Sharett Asks U.N. to Defer Final Decision on Jerusalem for a Year; Offers Pact

Israel Foreign Minister Moshe Sharett today called on a 17-nation United Nations subcommittee on Jerusalem to accept a minimum agreement with the Israel Government for the protection of the Holy Places and to defer the final decision on the entire Jerusalem issue until the next Assembly.

At the same time, Mr. Sharett called upon the representative of Transjordan, seated at the subcommittee table, to join Israel in an agreement. He reminded the subcommittee that “a very important factor” in the issue is the people of Jerusalem. He hinted that the Government of Israel could not be responsible for any resistance they may put forth against the United Nations. Israel cannot be deprived of her sovereignty in the city while that sovereignty is invoked against the people, he said. “You cannot have it both ways.”

He rejected the repeated contention that the U.N. could not legally change its own partition decision and questioned the legal right of the Assembly to implement its decision whenever it saw fit, as when it left Jerusalem in a “vacuum of energy.” Israel, he said, filled that vacuum, and added the strongest assertion yet made by Israel on the status quo in the city: “I submit, Mr. Chairman, that today the established authorities in Jerusalem cannot be displaced.”

(A New York Times report from Istanbul today stated that the parley of all American diplomats in the Middle East which is taking place there is “dominated by evidence that King Abdullah of Transjordan is determined to make a separate peace with Israel. The Times added that there are concrete reports that Abdullah has informed at least one Levant state that he does not intend to wait for a decision by the Arab League and that he will initiate negotiations with Israel.)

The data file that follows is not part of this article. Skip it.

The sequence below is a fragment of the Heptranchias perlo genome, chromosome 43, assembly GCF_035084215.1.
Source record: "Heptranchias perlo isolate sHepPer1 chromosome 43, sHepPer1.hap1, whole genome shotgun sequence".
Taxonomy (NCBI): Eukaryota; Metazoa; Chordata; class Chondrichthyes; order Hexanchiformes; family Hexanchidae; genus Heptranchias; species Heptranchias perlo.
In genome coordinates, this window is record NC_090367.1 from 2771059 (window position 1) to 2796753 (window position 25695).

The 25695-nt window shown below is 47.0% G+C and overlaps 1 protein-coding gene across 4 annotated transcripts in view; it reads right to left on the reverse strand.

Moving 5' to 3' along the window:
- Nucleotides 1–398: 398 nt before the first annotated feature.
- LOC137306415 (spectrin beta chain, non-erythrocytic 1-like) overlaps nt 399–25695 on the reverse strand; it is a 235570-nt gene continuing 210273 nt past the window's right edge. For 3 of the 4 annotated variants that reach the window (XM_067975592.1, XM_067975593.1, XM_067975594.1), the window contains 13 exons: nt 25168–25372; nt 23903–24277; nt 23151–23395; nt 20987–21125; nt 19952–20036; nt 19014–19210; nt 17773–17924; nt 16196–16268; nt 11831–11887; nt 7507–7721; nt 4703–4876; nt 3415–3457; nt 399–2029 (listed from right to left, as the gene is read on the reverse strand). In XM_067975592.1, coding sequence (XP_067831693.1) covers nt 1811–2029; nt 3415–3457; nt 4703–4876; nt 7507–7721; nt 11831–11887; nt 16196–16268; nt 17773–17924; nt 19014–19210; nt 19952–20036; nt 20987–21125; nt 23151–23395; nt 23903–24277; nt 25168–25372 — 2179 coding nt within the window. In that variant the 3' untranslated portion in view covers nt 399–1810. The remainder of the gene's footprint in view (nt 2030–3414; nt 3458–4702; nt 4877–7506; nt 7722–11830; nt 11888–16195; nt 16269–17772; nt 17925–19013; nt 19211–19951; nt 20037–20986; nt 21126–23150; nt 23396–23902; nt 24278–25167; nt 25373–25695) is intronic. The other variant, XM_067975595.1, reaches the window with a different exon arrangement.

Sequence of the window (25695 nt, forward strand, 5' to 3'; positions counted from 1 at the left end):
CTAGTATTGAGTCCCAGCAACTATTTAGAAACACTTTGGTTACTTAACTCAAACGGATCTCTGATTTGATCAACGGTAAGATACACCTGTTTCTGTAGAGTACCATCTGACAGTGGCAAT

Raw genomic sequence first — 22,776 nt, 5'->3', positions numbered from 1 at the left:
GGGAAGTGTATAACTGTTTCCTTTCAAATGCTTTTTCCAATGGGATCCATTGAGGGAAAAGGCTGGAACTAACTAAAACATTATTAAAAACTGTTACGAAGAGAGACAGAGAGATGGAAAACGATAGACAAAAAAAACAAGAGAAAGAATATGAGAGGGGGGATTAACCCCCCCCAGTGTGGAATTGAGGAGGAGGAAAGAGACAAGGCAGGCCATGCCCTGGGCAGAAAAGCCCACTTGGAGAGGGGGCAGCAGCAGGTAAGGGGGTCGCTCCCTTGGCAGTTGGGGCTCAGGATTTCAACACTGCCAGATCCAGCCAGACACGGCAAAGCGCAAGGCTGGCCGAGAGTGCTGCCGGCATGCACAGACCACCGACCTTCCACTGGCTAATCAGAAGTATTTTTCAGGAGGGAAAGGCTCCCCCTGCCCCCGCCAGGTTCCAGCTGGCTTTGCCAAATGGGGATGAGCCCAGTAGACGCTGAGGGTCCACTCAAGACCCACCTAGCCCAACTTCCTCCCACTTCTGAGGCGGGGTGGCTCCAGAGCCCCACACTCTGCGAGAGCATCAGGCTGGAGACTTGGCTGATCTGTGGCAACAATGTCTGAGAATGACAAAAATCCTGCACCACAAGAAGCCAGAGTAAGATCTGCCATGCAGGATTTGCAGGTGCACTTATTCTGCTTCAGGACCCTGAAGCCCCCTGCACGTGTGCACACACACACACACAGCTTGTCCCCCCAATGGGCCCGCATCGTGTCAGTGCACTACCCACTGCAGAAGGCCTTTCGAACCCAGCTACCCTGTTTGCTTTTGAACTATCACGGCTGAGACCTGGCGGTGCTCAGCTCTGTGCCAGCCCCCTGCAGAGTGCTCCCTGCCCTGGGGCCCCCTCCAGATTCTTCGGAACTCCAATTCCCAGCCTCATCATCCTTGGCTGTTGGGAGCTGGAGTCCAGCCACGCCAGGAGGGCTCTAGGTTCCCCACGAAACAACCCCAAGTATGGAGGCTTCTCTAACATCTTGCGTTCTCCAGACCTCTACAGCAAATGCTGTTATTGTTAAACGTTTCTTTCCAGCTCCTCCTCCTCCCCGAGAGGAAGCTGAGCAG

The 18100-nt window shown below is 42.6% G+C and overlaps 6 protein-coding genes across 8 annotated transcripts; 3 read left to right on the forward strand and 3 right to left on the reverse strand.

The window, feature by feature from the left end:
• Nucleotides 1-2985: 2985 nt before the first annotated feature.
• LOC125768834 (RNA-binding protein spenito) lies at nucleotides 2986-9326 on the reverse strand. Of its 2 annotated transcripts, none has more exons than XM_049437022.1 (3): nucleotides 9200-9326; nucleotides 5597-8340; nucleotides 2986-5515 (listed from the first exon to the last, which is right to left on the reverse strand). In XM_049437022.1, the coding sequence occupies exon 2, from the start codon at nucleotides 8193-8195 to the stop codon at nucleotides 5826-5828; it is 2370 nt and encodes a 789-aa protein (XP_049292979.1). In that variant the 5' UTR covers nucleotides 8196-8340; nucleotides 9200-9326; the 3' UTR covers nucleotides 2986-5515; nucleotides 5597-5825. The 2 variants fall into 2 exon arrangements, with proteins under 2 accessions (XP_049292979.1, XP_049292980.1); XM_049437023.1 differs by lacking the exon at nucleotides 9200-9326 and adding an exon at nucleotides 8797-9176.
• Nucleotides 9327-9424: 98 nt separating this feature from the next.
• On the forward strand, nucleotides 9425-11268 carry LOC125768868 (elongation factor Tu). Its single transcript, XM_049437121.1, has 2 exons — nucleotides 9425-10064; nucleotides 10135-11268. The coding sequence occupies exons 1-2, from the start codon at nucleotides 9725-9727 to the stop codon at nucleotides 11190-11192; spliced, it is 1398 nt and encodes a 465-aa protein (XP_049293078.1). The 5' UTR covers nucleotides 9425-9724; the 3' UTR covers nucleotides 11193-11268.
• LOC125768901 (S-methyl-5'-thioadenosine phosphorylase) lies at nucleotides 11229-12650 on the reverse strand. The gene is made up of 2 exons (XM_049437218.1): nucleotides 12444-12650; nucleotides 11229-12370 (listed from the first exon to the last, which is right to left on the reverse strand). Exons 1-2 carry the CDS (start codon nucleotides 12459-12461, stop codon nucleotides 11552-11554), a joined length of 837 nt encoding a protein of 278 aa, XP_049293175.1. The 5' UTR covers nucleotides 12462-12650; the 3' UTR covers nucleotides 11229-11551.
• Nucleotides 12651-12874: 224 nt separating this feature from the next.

U.S.. BRITAIN, FRANCE, TURKEY, INTRODUCE JOINT RESOLUTION ON ARAB REFUGEES

Establishment of a “Near-East Relief and Work Agency” by the United Nations to carry out an 18-month public works program in Arab Palestine and contiguous Arab areas in order to put 100,000 Arab refugees to work was recommended today in a resolution introduced to the U.N. Special Political Committee by the United States, Britain, France and Turkey.

Embodying the substance of proposals made in a recently-received report of the Economic Survey Mission for the Middle East, headed by Gordon R. Clapp, the new refugee plan would set up a U.N.-appointed director of the agency with an advisory commission composed of representatives of the four sponsors of the resolution. Direct relief would be continued until April 1, 1950, and the agency would continue until June 30, 1951. The total cost of both direct and work relief is estimated in the resolution at $54,900,000 and all member countries are urged to make voluntary contributions to meet this cost.

Observers noted today that the solution suggested in the Clapp Report and embodied in the resolution before the Special Political Committee sidestepped the whole question of repatriation upon which the Arab nations especially had previously put considerable emphasis. In today’s discussion the Egyptian delegate referred to the subject of repatriation but gave “wholehearted” support to the principle and the teams of the resolution which was introduced by John C. Ross of the United States.

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